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n Emirates Airline flight was held in quarantine for a period Wednesday at New York’s John F. Kennedy International Airport after a large number of passengers and crew members reported feeling ill during the flight.

Estimates of how many people were sick varied throughout the day, with an initial count of 106 people, New York City’s Acting Health Commissioner Dr. Oxiris Barbot said during a late afternoon press conference.

Barbot said 10 people — three passengers and seven crew — were taken to hospital with what the department believes is likely influenza. Test results were expected to be available later in the evening, she said.

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However, the Centers for Disease Control and Prevention, which was involved in investigating the incident, reported that the figure was actually 11 people — four passengers and seven crew members. They complained of a variety of symptoms including cough, fever, and signs of gastrointestinal illness, a statement from the agency said.

Those taken to the hospital were being tested for influenza, Middle East respiratory syndrome or MERS, and other conditions, a CDC spokesperson said.

The remaining 538 passengers and crew members were released after being assessed for illness. Contact information for everyone on board was collected, the spokesperson confirmed.

“We are requesting the passengers who have been evaluated and released to call their provider and health department if they develop any symptoms, and to give their travel history and report of incident,” the Atlanta-based agency said in a statement. “They may receive a follow-up call from their health department just as a check-in.”

Some of the people on board the flight had taken part in the hajj, the massive annual pilgrimage to Mecca, in Saudi Arabia, that all Muslims are required to do at least once in their lifetime. The mixing of huge numbers of pilgrims from around the world always raises concerns about the possibility of disease spread, and that may account for some of the concern here. Some of the sick had taken part in the hajj.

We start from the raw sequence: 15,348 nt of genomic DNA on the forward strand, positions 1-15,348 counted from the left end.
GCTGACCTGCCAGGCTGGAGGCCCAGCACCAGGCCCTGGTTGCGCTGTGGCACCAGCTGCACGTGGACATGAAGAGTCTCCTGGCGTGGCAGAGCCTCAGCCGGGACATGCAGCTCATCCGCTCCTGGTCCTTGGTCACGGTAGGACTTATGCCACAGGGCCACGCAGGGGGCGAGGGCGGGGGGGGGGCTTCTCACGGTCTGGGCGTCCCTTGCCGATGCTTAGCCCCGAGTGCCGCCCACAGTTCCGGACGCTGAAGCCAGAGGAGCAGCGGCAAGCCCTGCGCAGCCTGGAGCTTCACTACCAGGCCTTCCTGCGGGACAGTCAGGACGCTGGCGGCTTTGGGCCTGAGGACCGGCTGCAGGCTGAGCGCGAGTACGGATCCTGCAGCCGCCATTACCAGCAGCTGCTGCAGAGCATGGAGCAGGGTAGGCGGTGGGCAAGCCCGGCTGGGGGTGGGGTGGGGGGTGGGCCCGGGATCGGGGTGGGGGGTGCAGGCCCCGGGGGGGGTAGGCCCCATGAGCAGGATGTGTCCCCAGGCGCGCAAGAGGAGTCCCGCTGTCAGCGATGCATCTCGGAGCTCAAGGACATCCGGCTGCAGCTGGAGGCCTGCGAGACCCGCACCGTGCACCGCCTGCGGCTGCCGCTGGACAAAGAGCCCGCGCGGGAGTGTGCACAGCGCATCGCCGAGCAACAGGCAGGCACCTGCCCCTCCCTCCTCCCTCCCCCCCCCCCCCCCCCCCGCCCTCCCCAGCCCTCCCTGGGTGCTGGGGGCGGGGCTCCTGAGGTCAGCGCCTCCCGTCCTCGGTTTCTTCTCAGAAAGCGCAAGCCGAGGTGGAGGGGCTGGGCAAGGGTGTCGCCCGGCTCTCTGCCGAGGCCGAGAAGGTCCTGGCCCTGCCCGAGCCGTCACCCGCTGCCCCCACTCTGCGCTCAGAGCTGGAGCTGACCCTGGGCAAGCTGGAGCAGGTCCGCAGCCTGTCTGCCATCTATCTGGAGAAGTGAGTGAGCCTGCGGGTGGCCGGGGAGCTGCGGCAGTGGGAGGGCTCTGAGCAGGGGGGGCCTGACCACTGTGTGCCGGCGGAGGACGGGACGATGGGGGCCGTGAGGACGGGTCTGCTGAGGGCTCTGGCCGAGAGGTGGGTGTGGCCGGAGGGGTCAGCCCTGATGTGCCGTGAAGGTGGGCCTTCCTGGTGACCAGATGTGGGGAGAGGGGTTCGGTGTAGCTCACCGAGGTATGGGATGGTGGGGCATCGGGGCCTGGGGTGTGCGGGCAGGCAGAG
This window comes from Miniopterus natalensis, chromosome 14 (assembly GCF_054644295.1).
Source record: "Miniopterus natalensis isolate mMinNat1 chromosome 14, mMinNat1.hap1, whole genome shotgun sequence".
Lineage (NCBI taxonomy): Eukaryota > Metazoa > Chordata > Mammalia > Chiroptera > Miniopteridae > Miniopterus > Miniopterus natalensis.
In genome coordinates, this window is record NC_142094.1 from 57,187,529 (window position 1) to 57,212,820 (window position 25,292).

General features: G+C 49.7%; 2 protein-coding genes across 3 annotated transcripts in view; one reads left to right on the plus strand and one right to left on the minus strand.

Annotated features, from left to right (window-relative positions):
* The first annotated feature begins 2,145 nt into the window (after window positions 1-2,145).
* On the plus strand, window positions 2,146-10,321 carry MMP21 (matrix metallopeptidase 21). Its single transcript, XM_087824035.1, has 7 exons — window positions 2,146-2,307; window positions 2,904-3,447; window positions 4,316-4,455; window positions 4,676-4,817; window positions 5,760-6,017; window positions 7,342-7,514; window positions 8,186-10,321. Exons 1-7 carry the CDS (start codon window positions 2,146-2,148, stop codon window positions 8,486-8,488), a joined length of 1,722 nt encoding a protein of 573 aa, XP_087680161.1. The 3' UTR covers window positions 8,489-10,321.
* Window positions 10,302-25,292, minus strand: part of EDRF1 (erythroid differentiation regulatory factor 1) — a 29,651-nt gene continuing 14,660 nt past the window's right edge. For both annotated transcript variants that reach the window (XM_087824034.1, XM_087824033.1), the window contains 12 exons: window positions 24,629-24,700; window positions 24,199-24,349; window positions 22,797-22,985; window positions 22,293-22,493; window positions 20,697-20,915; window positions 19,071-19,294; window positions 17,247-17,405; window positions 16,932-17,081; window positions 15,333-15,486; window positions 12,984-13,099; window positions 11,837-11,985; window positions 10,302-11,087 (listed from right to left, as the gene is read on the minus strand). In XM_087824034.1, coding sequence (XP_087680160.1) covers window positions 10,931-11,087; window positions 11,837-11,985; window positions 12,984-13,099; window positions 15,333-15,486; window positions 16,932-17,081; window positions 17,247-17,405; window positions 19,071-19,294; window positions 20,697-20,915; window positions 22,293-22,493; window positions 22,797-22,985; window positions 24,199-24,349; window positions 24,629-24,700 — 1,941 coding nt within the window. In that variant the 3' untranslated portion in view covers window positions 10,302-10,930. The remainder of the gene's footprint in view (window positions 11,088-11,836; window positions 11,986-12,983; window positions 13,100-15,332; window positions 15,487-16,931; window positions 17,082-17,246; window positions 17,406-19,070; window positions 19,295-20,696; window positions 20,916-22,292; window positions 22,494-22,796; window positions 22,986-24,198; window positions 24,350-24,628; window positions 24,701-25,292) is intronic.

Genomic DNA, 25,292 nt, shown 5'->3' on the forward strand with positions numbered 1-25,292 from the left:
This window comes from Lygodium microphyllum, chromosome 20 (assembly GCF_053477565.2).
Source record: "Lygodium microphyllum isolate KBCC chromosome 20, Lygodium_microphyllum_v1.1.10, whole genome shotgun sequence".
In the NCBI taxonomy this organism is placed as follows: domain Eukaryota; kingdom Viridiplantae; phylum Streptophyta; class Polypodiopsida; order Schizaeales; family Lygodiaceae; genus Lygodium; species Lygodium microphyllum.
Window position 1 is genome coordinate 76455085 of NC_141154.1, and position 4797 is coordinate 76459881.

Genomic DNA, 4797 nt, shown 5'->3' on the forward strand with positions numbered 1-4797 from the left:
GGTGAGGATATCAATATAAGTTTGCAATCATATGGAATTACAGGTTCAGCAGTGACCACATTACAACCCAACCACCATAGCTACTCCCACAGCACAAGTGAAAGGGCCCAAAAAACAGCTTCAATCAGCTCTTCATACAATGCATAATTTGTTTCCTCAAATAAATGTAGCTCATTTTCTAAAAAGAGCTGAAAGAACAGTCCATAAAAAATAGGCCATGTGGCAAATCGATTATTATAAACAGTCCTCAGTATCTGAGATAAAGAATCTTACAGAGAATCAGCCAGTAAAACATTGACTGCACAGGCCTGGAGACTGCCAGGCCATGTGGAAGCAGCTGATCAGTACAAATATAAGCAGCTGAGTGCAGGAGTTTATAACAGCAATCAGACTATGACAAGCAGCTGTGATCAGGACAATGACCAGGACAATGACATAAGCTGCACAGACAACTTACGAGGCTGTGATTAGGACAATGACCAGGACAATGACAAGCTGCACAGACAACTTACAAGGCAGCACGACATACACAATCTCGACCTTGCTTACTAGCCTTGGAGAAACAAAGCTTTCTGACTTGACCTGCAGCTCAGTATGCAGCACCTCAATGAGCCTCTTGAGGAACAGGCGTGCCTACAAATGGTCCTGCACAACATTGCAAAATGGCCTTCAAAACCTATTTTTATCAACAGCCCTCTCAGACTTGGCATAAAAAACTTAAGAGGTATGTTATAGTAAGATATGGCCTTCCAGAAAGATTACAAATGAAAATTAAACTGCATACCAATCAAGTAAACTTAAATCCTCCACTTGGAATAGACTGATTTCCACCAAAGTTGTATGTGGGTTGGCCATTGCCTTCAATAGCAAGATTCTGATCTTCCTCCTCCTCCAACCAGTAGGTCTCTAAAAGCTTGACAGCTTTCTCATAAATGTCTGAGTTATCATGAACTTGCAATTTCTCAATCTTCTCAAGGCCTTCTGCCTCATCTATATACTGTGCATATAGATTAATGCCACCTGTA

Word that a plane had been quarantined on a JFK runway quickly garnered attention. So, too, did tweets from rapper Vanilla Ice, who was on the flight. The rapper, whose real name is Robert Matthew Van Winkle, flew on the upper deck of the Airbus 380 and was unaware of what was happening below until the plane was met on the runway by health officials.

“CDC public health officers are working with port authority, EMS, and CBP officials to evaluate passengers including taking temperatures and making arrangements for transport to local hospitals,” the CDC said. “Passengers who are not ill will be allowed to continue with their travel plans, and if necessary will be followed up with by health officials.”

Saudi Arabia has reported cases of MERS, an often severe illness caused by a virus related to the one that caused the 2003 SARS outbreak. The MERS virus passes to people from camels.

The fact that multiple people became ill during the flight made MERS seem an unlikely culprit, given that the time from infection to onset of symptoms is, on average, about five days.

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